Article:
Contemporary artworks, early 20th-century pieces and mixed media projects are regularly rotated throughout the galleries. You’ll find everything here from traditional Korean furniture to giant, colorful murals. The museum is on the UMN campus, overlooking the Mississippi River; to get here, join the students hustling across the Washington Avenue Bridge.
Minnesota Children’s Museum
Best museum for families
Located St Paul, Minneapolis' twin city, the Minnesota Children’s Museum is only about 15 minutes drive from downtown. Perfect for families with kids in tow – and anyone else who loves fun and whimsical exhibits – this children’s museum delves into art, science, nature and interactive play.
Displays have all the bells and whistles you could ask for – highlights include a four-story climber with a spiral side, an entire pretend town and a laser maze. With three floors of engaging edutainment, kids have plenty to explore, and tots under one year enter for free. Plan to spend a whole day here.
American Swedish Institute
Best museum for all things Swedish
Comprising an art gallery, a Nordic-style cafe, a castle-like mansion from 1904 and a modern cultural center, the American Swedish Institute goes beyond the typical museum remit. Exhibits range from traditional wooden crafts and folk art to photography, Nordic design and architecture.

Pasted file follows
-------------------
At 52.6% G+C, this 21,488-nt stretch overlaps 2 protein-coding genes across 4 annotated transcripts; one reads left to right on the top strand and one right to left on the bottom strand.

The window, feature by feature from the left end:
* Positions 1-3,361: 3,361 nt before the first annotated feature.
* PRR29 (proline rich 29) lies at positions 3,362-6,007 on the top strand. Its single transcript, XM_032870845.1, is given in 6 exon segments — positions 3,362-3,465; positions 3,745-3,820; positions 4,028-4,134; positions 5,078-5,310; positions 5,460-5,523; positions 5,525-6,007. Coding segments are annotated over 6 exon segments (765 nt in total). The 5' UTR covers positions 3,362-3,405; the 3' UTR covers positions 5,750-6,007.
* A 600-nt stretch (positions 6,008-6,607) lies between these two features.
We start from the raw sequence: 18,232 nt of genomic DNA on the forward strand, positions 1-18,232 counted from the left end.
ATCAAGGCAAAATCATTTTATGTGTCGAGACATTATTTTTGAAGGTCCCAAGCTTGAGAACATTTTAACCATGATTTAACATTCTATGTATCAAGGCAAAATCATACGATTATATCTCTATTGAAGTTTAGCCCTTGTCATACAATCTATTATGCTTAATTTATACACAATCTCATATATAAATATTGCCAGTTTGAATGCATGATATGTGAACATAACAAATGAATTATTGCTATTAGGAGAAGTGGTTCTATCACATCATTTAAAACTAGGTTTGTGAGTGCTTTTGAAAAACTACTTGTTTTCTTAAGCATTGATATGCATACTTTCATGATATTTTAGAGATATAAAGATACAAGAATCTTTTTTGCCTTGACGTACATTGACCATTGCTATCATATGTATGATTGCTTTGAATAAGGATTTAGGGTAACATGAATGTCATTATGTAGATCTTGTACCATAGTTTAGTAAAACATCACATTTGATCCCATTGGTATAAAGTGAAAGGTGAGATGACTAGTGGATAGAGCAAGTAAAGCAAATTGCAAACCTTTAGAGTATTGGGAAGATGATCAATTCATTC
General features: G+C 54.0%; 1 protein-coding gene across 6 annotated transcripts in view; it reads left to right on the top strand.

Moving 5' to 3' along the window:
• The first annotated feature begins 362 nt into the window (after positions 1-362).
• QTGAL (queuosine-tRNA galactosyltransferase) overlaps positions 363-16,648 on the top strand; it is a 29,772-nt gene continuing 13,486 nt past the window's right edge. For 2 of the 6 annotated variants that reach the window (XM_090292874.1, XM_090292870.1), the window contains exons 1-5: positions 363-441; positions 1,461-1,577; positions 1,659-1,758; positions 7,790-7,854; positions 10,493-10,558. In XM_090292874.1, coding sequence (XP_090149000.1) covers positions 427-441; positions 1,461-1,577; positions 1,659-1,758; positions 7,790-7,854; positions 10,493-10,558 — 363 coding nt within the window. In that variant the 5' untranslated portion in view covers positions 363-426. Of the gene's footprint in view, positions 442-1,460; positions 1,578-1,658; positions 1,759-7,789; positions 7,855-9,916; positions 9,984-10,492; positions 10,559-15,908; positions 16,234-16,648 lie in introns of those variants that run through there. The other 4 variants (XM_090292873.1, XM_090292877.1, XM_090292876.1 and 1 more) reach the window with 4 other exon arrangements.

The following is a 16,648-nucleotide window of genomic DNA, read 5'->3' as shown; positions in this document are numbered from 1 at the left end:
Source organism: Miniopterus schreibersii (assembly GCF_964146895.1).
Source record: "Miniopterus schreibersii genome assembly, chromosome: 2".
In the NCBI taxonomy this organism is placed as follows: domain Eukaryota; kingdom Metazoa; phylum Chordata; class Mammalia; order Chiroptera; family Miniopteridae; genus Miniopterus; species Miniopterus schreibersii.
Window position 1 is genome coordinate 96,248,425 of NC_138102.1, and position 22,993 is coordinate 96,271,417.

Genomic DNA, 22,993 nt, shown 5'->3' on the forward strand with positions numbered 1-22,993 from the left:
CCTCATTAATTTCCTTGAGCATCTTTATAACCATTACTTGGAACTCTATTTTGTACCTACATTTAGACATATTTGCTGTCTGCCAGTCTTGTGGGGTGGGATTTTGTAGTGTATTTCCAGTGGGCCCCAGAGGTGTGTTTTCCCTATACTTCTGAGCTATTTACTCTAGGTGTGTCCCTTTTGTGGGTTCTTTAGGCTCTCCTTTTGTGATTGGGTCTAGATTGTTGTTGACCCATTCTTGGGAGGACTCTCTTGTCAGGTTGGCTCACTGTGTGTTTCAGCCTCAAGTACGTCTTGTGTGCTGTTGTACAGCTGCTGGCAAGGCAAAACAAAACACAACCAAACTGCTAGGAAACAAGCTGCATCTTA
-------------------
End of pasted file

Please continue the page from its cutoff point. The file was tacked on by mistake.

The on-site Turnblad Mansion could have been plucked straight from a Scandinavian fairytale, with its hand-carved gargoyles and 33 rooms full of ornate wooden trim. Tiled wood-burning stoves known as kakelugnar – imported from Sweden – are found throughout the mansion.
Visiting the American Swedish Institute feels a little like taking a jaunt to Europe without the jet lag. Celebrating the traditional roots of Swedish origin communities in Minnesota, the museum offers an intriguing look at how Scandinavian and American culture have blended together over the past century.
Minnesota Streetcar Museum
Best museum for a sunny day
Cutting through a woodsy section of southwest Minneapolis, the Como-Harriet Streetcar Line feels frozen in time. With its nostalgic fleet of bright yellow streetcars, the Minnesota Streetcar Museum offers a glimpse of life in Minneapolis during the 1950s, when Twin Cities locals used the trolleys to get to work and school.
It’s a far cry from the city's sleek modern Light Rail system, and that’s partly why a visit is so much fun. Try to come on a sunny day, when you can feel the lakeside breeze on your skin while riding the trolleys, and then walk around Linden Hills, the surrounding neighborhood, which still has a tangible 'old Minneapolis' charm.
Set inside the old streetcar station, the museum displays old photos and documents exploring the history of electric railways in Minnesota. Cruising between two of the city’s most famous lakes – Bde Maka Ska (Lake White Earth in the Dakota language) and Lake Harriet – on the trolley ride takes around 15-minutes. Unfortunately, the trolleys aren’t wheelchair accessible, but the museum is.